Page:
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Girls’ Education, Empowerment, and Transitions to Adulthood: The Case for a Shared Agenda

By: International Center for Research on Women, Ann Warner, Anju Malhotra, Allison Mcgonagle

Decades of empirical evidence and practical experience support the robust associations between women’s educational attainment and positive development outcomes. It is now conventional wisdom in development discourse that where education levels are higher among women, fertility rates are lower, family size
is smaller, and women’s health and economic status are stronger. There is even evidence to suggest that in settings where education is more gender equitable, economic growth is more robust. What is less understood is how the education of girls and young women translates into positive development outcomes. We argue that it is the healthier, safer transition of adolescent girls to adulthood and their empowerment during this process that are, in fact, the linchpins between education and improved outcomes at the individual, community and societal levels.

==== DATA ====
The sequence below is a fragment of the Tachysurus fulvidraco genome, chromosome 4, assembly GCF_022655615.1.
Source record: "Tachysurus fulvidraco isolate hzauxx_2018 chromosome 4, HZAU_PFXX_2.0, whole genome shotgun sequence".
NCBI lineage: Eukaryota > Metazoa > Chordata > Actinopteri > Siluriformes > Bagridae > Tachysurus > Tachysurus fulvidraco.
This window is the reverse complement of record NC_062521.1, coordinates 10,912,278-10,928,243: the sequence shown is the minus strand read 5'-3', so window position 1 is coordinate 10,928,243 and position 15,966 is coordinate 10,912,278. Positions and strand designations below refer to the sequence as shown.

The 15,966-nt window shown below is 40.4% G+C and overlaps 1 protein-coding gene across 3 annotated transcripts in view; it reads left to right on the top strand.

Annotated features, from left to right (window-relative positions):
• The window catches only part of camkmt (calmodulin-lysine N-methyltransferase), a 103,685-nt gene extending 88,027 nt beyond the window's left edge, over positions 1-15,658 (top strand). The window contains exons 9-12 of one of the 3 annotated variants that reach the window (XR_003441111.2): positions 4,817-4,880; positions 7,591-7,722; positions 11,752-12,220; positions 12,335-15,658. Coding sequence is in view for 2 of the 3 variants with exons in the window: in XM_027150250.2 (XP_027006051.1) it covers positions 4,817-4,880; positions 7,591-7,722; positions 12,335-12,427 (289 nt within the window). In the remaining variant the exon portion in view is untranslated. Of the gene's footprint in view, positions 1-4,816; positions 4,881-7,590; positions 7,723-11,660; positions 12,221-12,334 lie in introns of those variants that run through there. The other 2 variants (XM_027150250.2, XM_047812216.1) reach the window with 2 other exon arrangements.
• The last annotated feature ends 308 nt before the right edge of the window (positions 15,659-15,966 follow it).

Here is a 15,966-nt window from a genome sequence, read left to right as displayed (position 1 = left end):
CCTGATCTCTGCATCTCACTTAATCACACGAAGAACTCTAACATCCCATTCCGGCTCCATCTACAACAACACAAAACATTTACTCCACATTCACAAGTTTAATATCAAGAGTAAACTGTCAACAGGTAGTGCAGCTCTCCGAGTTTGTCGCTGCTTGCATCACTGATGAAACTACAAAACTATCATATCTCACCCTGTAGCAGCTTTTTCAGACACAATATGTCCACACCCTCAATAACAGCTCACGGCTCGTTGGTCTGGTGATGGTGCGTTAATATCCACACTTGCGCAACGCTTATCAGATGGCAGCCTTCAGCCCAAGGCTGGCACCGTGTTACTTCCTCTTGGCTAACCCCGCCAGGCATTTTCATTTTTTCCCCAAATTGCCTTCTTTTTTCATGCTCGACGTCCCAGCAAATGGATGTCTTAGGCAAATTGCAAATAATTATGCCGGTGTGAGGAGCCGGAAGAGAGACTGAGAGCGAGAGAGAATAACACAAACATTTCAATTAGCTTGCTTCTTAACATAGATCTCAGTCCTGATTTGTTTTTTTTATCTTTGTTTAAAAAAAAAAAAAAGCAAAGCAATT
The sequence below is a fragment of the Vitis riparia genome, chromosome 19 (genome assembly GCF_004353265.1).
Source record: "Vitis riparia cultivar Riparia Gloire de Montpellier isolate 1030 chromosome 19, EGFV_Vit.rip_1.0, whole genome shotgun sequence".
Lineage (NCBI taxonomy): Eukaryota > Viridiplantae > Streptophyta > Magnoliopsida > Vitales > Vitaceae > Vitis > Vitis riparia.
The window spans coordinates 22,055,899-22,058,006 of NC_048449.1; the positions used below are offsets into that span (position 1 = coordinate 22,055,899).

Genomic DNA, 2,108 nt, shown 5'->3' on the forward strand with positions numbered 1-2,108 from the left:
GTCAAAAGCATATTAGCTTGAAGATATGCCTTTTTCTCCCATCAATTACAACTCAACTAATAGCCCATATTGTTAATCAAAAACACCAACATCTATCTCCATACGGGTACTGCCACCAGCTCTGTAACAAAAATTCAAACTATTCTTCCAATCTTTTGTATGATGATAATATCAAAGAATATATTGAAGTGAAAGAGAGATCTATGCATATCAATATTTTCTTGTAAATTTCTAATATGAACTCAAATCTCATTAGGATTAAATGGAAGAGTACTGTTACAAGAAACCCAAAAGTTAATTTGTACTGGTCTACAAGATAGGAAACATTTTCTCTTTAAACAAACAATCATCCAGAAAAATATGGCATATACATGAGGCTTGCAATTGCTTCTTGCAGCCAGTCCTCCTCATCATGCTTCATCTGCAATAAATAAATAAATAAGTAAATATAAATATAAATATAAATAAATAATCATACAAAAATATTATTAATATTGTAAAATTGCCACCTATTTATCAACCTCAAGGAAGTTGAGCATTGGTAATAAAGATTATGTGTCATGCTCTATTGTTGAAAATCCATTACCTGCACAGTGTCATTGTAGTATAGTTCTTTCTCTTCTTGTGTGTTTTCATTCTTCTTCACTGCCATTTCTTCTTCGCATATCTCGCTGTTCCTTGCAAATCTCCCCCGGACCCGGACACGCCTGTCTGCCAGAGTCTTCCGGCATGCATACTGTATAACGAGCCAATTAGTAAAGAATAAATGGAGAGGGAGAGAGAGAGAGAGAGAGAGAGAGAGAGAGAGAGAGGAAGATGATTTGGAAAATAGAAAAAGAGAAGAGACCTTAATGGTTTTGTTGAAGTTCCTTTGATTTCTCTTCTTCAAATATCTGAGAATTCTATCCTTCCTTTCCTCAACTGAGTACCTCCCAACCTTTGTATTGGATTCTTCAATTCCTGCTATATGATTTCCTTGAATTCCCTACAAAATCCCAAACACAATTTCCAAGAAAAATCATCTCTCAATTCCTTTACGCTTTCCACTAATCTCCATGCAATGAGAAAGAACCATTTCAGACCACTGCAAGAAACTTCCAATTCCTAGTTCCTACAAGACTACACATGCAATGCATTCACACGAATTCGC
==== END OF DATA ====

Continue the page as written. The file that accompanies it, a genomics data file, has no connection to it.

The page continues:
This paper makes a case for why leveraging education to facilitate girls’ transitions to healthy, safe and productive adulthood is the single most important development investment that can be made. We provide guidance on how we can build on past progress, forge more productive alliances and redouble our efforts to ensure that all girls in the developing world have the opportunity to obtain a quality, relevant education. In order to do this, development practice must shift to accommodate and facilitate cross-sectoral collaboration for girls’ healthy transitions to adulthood.

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Uploaded on: Aug 08, 2017
Year Published: 2012
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